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Sierra Club Spins Tall Ãtoxic Tale For Epa Coal Ash Hearing In Mile High City

A full-page Denver Post ad running the day prior to a public hearing on the Environmental Protection Agency proposed rule for coal combustion residuals claims: “Ignoring the risks of toxic coal ash could come at a high cost – our children”

Sources: Citizens for Recycling First, Denver; CP staff

A full-page Denver Post ad running the day prior to a public hearing on the Environmental Protection Agency proposed rule for coal combustion residuals claims: Ignoring the risks of toxic coal ash could come at a high cost Ò our children. Anchoring the ad is the image of a baby drinking from a bottle with the words mercury, arsenic, selenium, lead floating inside.

The hearing is one of seven the agency scheduled to garner feedback on Identification and Listing of Special Wastes; Disposal of Coal Combustion Residuals (CCR) from Electric Utilities. One option--a listing of CCR under the Resource Conservation and Recovery Act Subtitle C--would have landfill-bound CCR designated a hazardous waste. Concrete interests contend that such a classification would stigmatize ASTM C618-grade fly ash and greatly hamper its commercial viability as supplementary cementing material.

The Denver Post ad is among scare tactics the Sierra Club has undertaken to advance EPA's hazardous waste designation for coal ash, Citizens for Recycling First notes, adding that the environmental group has misleadingly claimed, The EPA is holding a public comment period on new, federally enforceable standards to protect Americans, but the coal industry is fighting back, trying to put their profits before our health.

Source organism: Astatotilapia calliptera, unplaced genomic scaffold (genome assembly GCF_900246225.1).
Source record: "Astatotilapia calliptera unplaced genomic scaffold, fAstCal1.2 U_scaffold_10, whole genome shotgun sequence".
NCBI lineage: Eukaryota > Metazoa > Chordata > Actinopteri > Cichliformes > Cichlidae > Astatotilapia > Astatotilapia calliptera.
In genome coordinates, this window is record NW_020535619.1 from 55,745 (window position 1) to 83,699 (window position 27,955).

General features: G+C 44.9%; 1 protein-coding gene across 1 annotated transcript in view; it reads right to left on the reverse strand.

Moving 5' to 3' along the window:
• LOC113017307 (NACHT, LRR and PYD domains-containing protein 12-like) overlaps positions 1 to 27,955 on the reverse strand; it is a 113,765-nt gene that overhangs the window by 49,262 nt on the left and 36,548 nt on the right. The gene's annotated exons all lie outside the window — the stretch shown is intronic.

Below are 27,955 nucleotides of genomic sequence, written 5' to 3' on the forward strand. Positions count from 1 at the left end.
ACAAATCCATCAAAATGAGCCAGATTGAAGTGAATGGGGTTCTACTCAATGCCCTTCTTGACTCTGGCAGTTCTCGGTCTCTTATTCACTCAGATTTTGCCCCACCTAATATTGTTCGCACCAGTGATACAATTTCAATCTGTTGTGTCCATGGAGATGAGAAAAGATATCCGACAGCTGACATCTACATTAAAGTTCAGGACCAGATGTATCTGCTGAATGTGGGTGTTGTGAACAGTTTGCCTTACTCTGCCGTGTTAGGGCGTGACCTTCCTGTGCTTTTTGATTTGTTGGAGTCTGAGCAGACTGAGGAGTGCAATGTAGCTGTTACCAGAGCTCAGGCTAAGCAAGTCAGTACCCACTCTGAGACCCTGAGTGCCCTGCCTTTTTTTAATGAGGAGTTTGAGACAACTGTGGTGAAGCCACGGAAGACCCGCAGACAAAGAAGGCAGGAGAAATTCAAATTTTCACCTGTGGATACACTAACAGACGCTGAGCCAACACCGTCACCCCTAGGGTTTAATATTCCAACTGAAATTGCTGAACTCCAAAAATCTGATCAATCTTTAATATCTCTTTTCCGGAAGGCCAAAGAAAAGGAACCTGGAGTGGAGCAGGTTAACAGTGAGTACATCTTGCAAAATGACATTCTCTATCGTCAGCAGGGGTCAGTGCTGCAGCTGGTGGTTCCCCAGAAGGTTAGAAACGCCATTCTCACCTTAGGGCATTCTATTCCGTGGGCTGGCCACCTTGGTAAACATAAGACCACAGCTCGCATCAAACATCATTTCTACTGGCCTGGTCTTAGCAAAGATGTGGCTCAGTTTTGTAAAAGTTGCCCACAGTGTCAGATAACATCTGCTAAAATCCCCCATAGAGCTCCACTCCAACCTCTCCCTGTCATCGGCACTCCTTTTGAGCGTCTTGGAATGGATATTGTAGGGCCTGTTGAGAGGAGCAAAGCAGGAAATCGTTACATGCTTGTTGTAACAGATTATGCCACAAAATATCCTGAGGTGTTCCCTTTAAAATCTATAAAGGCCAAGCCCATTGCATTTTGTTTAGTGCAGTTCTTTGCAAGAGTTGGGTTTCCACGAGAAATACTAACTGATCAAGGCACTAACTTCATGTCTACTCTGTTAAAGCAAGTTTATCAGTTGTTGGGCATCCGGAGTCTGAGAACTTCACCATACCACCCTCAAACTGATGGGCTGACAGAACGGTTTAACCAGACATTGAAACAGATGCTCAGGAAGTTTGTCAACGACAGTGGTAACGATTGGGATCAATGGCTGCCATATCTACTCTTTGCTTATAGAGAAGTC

The American Coal Ash Association has endorsed key aspects of an alternative EPA offers in the proposed Identification and Listing rule, namely, an RCRA Subtitle D classification for CCR. Responding to Sierra Club's advocacy of stronger CCR disposal regulation under Subtitle C, Citizens for Recycling First explains, the Subtitle D proposal carries landfill engineering standards identical to those of Subtitle C. More importantly, the Subtitle D listing could be implemented without a hazardous waste label sure to affect landfill-bound CCR and, likely, concrete-grade and other recyclable CCR as well.

The EPA hearings continue in Chicago, September 16, Hilton Chicago; Pittsburgh, September 21, Omni Hotel; and, Louisville, Ky., September 28, Seelbach Hotel. The agency is accepting requests for three-minute speaker slots online. EPA has also extended the public comment period for Identification and Listing from September 20 through November 19. Comments noting Docket ID No. EPAÒHQÒRCRAÒ2009Ò0640, can be submitted to www.regulations.gov or directed to rcradocket@epa.gov; or, mailed (two copies) to Hazardous Waste Management System; Identification and Listing of Special Wastes; Disposal of Coal Combustion Residuals From Electric Utilities Docket, Attention Docket ID No., EPAÒHQÒRCRAÒ2009Ò0640, Environmental Protection Agency, Mailcode: 5305T, 1200 Pennsylvania Ave., NW., Washington, DC 20460.